3 I have another unformed thought: Over my 54 years as a pastor (there and here) I believe that on the whole women are better pastors than men – with many exceptions, of course. Women have many and great gifts, and I dearly wish the Orthodox Church would make more use of them. However I have also observed that when women are ordained as priests, theology tends to turn away from the supernatural revelation from on high in Jesus Christ, and moves towards natural earthly human reason and feeling. I think that deep down this has something to do with pagan sky gods and earth mothers, but I’m not sure quite what.
For a while the Episcopalian Cathedral of Saint John the Divine in New York had a “female” crucifix, “Christa”. I’m sorry to show you this – I hope I don’t get kicked off Ancient Faith! but I think you really should see what’s going on, God help us all. As time went on some Episcopalians began to baptize “In the name of the [impersonal] Creator, Redeemer and Sanctifier” and a few even “In the Name of the Mother, the Daughter and the Spirit”! This is why my Antiochian Archdiocese has directed that when people come desiring Christmation into Orthodoxy, we should not automatically accept Baptisms from the Episcopal Church, and also from the United Church of Christ. In the preceding I don’t mean to pick on the Anglicans. It’s just that I knew them well for a quarter century. So in order to be fair, let me also mention that about twenty years ago some RC nuns in Milwaukee were actually worshiping the mother goddess.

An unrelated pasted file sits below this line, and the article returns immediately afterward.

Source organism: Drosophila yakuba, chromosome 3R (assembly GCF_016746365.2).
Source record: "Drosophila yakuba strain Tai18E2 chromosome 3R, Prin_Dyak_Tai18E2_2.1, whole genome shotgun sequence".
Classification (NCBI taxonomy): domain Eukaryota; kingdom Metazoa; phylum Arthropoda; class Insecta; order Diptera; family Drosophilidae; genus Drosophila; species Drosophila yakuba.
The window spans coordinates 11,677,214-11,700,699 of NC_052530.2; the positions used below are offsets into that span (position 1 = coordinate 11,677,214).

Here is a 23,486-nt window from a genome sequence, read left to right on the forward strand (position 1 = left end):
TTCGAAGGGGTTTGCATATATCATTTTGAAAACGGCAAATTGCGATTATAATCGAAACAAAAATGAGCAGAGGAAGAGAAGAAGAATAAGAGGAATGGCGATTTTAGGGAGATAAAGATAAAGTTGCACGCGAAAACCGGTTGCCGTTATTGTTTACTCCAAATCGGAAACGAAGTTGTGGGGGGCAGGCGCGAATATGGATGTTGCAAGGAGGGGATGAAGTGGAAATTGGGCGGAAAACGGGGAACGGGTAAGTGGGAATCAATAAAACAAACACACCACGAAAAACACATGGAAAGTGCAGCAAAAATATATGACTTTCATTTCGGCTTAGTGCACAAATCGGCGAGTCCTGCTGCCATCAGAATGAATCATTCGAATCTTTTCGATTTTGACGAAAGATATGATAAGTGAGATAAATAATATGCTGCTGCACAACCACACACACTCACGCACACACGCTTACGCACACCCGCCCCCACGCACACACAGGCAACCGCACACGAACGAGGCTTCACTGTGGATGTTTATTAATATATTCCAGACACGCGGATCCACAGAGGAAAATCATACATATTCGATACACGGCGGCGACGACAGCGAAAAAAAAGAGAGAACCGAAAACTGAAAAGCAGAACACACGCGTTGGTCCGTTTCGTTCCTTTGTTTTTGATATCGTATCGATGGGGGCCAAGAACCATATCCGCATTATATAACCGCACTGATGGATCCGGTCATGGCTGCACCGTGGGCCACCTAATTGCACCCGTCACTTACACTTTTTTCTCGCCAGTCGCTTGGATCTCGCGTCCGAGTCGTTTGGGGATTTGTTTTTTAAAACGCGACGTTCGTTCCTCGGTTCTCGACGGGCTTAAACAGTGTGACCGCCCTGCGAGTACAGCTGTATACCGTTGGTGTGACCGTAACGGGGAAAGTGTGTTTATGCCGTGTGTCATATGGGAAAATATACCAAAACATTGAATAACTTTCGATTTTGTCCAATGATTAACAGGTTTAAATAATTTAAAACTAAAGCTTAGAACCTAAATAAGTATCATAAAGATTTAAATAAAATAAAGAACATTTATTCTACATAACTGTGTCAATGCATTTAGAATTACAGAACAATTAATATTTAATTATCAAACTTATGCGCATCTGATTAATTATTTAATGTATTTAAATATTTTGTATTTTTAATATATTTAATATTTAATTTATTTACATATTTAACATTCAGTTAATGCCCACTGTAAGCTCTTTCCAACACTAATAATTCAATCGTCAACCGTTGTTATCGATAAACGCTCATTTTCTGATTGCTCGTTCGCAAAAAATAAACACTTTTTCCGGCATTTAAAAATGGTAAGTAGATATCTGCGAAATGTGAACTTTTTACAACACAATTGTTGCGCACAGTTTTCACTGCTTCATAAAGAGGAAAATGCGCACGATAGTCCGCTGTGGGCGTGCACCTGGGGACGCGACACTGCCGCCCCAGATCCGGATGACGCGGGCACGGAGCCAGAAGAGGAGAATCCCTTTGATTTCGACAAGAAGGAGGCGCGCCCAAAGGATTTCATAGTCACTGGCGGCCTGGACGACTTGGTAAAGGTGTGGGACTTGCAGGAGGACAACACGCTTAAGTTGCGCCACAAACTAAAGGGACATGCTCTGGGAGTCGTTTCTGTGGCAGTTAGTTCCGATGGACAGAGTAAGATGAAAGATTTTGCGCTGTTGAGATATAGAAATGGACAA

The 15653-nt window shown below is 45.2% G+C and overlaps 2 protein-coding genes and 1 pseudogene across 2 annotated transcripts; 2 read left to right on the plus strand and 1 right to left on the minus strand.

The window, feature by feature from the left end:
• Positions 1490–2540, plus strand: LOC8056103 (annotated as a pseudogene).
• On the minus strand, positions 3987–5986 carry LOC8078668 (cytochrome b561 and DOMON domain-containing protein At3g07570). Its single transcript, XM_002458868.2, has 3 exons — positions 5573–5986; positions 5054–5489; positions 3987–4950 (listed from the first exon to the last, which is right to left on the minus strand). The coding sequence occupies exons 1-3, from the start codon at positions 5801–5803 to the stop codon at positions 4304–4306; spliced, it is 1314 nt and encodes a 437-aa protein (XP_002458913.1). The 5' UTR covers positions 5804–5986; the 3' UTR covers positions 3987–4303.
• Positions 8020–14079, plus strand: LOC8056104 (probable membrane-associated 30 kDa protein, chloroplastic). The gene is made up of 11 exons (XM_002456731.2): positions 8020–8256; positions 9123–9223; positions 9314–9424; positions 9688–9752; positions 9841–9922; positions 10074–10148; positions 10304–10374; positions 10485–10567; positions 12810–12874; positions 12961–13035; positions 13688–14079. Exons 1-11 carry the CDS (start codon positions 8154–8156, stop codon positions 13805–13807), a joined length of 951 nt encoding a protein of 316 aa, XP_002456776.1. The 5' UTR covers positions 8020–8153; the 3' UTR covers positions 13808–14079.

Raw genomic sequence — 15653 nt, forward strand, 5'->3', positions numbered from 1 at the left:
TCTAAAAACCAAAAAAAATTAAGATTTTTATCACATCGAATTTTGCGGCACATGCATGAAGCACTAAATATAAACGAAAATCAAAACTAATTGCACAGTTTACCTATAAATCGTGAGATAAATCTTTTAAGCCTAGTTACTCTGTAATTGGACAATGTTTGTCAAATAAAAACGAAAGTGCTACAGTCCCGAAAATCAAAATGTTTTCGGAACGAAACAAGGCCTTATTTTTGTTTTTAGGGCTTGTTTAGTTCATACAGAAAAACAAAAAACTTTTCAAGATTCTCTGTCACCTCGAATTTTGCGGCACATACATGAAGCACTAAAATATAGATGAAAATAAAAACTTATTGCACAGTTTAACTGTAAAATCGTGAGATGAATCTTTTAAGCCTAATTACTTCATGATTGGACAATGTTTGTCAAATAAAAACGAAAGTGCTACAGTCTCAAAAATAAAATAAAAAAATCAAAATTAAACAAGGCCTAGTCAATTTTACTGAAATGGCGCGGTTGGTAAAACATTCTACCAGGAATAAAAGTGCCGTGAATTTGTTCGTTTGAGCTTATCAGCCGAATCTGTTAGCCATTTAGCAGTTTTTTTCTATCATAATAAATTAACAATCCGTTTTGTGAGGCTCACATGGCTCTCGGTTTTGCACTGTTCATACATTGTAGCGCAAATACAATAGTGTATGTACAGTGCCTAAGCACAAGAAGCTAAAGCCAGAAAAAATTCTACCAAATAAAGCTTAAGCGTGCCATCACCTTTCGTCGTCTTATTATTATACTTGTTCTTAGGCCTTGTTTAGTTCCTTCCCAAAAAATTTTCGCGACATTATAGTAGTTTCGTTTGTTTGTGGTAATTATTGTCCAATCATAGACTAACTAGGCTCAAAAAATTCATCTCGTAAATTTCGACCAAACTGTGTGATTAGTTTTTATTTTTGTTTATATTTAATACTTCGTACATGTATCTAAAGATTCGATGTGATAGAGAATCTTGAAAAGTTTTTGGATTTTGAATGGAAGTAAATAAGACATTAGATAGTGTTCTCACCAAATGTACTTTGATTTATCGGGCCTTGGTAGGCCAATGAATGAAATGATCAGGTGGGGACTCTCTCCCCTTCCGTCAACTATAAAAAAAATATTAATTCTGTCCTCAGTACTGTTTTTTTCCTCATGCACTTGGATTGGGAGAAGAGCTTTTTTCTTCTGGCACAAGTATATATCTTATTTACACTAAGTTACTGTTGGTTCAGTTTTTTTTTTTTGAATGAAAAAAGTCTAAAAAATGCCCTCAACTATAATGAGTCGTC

But to sum it all up: I don’t know why only male priests and bishops. If you do, I’d love to hear it in a comment below.
Acolytes are men and boys (“altar boys”) who assist at the Divine Liturgy.
We should note first that in New Testament times and later, the Church had Deaconesses who were “set apart” to minister to women in a society where men and women did not mix freely, certainly not alone. It seems very unlikely that they served in the Altar. Deaconessee officiated at women’s Baptisms, since those baptized were immersed naked (sorry, I’m not going to show you any more racy pictures) in “living water” – outdoors at Pascha – brrr! The order of Deaconesses is canonical and could be revived, if need be. I heard somewhere that Saint Nektarios the Wonderworker ordained a couple of Deaconesses. Does anybody know if it’s true?
But why only male acolytes and altar boys? Here, too, I have heard some explanations, but I don’t think they make much sense. However, I don’t think it’s chauvinism, for women have been accepted without controversy in every other role in Orthodoxy, including Parish Councils or Boards – and chairing them.